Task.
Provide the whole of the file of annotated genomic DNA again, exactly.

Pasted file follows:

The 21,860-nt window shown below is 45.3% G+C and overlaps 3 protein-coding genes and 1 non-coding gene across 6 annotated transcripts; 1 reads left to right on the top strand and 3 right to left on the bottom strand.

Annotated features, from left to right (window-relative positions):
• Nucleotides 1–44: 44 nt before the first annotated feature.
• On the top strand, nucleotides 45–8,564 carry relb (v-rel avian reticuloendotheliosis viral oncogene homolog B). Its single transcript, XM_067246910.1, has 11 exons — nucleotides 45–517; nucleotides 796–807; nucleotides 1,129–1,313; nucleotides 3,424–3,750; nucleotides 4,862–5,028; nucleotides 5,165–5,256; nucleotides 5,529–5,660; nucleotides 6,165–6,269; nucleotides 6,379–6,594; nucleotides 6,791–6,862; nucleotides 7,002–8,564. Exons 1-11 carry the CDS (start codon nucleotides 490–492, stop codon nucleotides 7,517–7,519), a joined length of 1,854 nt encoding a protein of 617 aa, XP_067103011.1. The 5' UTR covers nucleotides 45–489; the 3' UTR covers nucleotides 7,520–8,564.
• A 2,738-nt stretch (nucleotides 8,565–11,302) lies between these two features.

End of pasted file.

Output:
The 21,860-nt window shown below is 45.3% G+C and overlaps 3 protein-coding genes and 1 non-coding gene across 6 annotated transcripts; 1 reads left to right on the top strand and 3 right to left on the bottom strand.

Annotated features, from left to right (window-relative positions):
• Nucleotides 1–44: 44 nt before the first annotated feature.
• On the top strand, nucleotides 45–8,564 carry relb (v-rel avian reticuloendotheliosis viral oncogene homolog B). Its single transcript, XM_067246910.1, has 11 exons — nucleotides 45–517; nucleotides 796–807; nucleotides 1,129–1,313; nucleotides 3,424–3,750; nucleotides 4,862–5,028; nucleotides 5,165–5,256; nucleotides 5,529–5,660; nucleotides 6,165–6,269; nucleotides 6,379–6,594; nucleotides 6,791–6,862; nucleotides 7,002–8,564. Exons 1-11 carry the CDS (start codon nucleotides 490–492, stop codon nucleotides 7,517–7,519), a joined length of 1,854 nt encoding a protein of 617 aa, XP_067103011.1. The 5' UTR covers nucleotides 45–489; the 3' UTR covers nucleotides 7,520–8,564.
• A 2,738-nt stretch (nucleotides 8,565–11,302) lies between these two features.